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Over the past few weeks I’ve been privileged to visit two of the major High Speed 2 railway construction sites. Firstly the one at Calvert, Buckinghamshire on the 23rd June where HS2 will cross the rebuilt East-West Railway, then the site at West Hyde in Hertfordshire on the 13th July where the Chiltern tunnels are being driven North whilst the Colne valley viaduct will be built Southwards. My article on the Calvert site will be appearing in a future edition of RAIL magazine but I’ll be blogging at length about my visit to West Hyde next week. Both visits demonstrate how construction of the new railway is ramping up massively now that contractors have finally been able to mobilise and begin the main civil engineering. This process will really more obvious next year when the Colne valley viaduct starts to span the lakes as you can’t see the tunneling and many cuttings that are being constructed are below peoples line of sight, so out of view – especially as they’re tucked away in the countryside. It’s the bridges and stations that are the most visible signs of progress. I’ve now got most of the pictures I’ve taken during my visits online. You can find them in this gallery on my Zenfolio website.

Over the the next few months I’ll be visiting other HS2 construction site to bring you views and in-depth news of what’s actually going on with the largest construction project in Europe. As well as the engineering I’ll be talking a look at some of the ecological and mitigation work that’s being carried out to make this the greenest project of its kind.

What you’ll be hearing less and less about is the protests against HS2, becuase they’ve collapsed.

Having reached their height last summer they’ve been gradually fizzling out ever since. The Euston Gardens tunnel eviction early this year was their most public failure, but there’s been many since. Now, even their umbrella group – HS2Rebellion – are tacitly admitting that the protests asre on the wane. Yesterday they announced that after 38 issues their weekly (no)newsletter is going from weekly to fortnightly!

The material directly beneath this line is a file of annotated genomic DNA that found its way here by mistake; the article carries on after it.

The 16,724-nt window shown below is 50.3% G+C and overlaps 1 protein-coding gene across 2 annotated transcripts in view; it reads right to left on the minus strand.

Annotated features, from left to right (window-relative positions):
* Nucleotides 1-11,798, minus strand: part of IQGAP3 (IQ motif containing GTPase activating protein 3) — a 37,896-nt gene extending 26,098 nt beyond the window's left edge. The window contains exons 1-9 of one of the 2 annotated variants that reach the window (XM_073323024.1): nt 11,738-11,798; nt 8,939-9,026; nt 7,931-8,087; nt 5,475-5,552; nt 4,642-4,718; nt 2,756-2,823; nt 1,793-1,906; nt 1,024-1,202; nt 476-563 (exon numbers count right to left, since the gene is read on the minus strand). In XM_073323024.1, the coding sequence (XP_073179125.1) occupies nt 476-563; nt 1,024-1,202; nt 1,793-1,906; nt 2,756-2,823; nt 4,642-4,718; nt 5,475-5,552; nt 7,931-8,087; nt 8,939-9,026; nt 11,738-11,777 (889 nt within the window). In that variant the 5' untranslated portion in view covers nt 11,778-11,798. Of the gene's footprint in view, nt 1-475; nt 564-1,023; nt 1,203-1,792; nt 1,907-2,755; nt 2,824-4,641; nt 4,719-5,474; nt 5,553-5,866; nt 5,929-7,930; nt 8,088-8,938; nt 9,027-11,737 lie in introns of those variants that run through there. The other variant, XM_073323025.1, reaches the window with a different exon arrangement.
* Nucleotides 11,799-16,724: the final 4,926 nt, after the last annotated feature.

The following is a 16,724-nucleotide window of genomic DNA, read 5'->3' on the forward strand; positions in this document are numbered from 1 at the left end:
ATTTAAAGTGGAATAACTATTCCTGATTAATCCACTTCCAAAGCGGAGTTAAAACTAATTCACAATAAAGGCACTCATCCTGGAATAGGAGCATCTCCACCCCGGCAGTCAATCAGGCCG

Mind you, its appearence has beeb patchy for some months due to a lack of anything to report. Deserted ‘protection’ camps don’t produce anything so they’ve filled space by talking about other political campaigns. Here’s a look at their probel. These are the ‘protection’ camps they list on their website with my annotations to reflect the true picture that HS2Rebellion aren’t admitting.

Hardly what you’d call an active campaign, is it? The handful of people left at the camps are in no position to mount any coherent actions against HS2, most of their time seems to be spent getting splinters in their backsides whilst appealling for funds to keep them in food. Even their social media activity’s dropping away as the mostly young people involved lose interest and find other things to get outraged about. When you consider the summer is meant to be the height of the activist season it’s clear they’re a busted flush now.

Come the autumn when it’s clear they’ve failed to ‘protect’ anything, much less actually stop HS2 I’m expecting the last few camps on Phase 1 to pack up and the people involved either drift off to other campaigns or try to set up new camps on Phase 2a. But they have several problems. Their support up North is nowhere near as strong or well-established as it was in the Chilterns, the weather’s harsher in the winter and they’re going to be waiting until Spring 2024 before the main civils work starts on phase 2a. That’s three winters away. Care to take bets on how many people are willing or able to sit around for that length of time – even if they’re not evicted first? So, as you can see, this is going to be the final year of any organised (and I use that term very loosly) campaign against HS2, which leaves me free to write about other things. No doubt I’ll still keep a watchful eye on the rump of their campaign as it continues to sink but I’m looking forward to writing future blogs on the positive events going on with the HS2 project.

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